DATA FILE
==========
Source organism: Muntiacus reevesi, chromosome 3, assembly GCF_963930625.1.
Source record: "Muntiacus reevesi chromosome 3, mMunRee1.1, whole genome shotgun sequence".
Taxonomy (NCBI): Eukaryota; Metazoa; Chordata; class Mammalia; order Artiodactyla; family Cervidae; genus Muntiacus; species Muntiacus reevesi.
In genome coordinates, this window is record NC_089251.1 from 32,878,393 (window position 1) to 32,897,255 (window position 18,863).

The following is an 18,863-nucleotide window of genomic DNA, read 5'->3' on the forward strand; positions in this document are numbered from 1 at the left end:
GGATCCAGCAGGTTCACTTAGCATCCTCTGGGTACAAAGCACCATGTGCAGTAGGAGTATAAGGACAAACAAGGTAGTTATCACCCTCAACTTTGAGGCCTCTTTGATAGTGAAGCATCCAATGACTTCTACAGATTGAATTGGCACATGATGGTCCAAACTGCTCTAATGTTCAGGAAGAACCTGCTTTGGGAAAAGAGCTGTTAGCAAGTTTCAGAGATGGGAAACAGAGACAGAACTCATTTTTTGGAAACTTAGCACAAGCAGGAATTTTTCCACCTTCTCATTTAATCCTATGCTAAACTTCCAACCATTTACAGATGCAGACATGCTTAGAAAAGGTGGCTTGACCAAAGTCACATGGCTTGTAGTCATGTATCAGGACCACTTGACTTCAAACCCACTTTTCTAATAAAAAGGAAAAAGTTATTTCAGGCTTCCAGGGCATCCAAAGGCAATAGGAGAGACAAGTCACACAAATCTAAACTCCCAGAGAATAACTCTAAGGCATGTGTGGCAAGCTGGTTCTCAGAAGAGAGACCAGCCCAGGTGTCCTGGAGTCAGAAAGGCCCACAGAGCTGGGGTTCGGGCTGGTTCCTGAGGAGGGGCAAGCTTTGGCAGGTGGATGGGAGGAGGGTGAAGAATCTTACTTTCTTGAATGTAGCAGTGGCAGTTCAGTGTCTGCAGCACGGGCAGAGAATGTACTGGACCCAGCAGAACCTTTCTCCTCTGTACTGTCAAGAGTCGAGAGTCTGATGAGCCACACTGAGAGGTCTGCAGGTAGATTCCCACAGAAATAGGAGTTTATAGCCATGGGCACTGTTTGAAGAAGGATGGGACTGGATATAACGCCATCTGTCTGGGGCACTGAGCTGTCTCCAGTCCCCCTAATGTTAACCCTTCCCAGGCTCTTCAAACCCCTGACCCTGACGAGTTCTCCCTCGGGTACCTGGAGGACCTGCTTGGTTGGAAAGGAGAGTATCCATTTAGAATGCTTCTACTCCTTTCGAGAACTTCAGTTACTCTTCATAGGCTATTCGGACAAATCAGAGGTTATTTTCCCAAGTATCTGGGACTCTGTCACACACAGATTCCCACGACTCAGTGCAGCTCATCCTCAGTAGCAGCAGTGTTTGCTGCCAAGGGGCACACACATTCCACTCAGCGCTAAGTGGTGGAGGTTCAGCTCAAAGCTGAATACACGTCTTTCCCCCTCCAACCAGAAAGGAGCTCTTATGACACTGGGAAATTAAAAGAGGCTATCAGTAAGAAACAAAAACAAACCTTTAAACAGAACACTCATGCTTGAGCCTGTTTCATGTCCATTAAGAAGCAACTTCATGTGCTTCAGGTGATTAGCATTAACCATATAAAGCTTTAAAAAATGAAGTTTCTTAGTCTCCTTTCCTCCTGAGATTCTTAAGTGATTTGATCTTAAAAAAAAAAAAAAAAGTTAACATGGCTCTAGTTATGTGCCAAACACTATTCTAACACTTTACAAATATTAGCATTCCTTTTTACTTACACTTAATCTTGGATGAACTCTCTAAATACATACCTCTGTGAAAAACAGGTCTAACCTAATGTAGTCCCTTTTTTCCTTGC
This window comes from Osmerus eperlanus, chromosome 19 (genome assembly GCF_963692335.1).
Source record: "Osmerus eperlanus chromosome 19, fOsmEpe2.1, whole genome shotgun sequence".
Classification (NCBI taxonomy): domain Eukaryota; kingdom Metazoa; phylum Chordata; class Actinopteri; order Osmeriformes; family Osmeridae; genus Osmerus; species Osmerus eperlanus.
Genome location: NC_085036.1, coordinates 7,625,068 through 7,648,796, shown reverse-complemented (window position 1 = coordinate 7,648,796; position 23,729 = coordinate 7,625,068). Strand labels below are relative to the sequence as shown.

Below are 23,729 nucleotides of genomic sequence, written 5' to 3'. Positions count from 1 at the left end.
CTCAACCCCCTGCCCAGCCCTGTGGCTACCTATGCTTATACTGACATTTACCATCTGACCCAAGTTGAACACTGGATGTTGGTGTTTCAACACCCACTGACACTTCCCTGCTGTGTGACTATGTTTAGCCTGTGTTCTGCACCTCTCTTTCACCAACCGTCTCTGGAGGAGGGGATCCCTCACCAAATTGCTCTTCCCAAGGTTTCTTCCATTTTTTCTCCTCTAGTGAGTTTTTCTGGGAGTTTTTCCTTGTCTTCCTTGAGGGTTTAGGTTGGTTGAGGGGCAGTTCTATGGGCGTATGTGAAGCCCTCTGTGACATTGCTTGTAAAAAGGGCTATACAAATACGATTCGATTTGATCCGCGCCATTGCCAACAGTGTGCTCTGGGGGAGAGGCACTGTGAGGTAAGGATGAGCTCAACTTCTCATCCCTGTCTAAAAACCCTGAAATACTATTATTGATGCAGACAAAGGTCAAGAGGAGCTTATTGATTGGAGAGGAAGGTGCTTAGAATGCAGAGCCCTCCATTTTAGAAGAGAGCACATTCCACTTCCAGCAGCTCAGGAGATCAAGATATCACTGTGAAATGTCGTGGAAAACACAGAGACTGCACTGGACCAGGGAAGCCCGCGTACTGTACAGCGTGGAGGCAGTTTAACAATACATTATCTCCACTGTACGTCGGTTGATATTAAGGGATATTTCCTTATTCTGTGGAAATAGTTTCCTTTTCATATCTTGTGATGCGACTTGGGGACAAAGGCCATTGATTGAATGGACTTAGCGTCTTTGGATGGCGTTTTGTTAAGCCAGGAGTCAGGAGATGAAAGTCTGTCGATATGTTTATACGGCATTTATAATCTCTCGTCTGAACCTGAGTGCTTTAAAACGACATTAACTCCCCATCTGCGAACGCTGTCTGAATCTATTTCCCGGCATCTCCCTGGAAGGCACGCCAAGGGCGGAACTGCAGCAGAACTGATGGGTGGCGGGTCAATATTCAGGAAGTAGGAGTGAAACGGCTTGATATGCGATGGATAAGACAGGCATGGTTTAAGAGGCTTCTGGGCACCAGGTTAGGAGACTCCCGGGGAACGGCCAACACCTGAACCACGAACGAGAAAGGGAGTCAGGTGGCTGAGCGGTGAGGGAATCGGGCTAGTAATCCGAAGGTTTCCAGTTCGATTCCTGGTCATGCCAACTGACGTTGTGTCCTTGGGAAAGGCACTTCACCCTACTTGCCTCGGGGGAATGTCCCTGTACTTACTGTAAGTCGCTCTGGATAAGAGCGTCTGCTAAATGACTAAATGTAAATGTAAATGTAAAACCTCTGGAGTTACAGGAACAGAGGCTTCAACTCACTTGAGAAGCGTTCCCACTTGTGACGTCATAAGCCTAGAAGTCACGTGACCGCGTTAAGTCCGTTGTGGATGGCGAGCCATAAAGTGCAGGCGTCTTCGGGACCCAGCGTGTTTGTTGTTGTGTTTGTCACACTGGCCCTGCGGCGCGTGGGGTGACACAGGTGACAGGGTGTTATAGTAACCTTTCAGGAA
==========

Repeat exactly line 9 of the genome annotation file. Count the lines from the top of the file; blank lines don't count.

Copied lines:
Classification (NCBI taxonomy): domain Eukaryota; kingdom Metazoa; phylum Chordata; class Actinopteri; order Osmeriformes; family Osmeridae; genus Osmerus; species Osmerus eperlanus.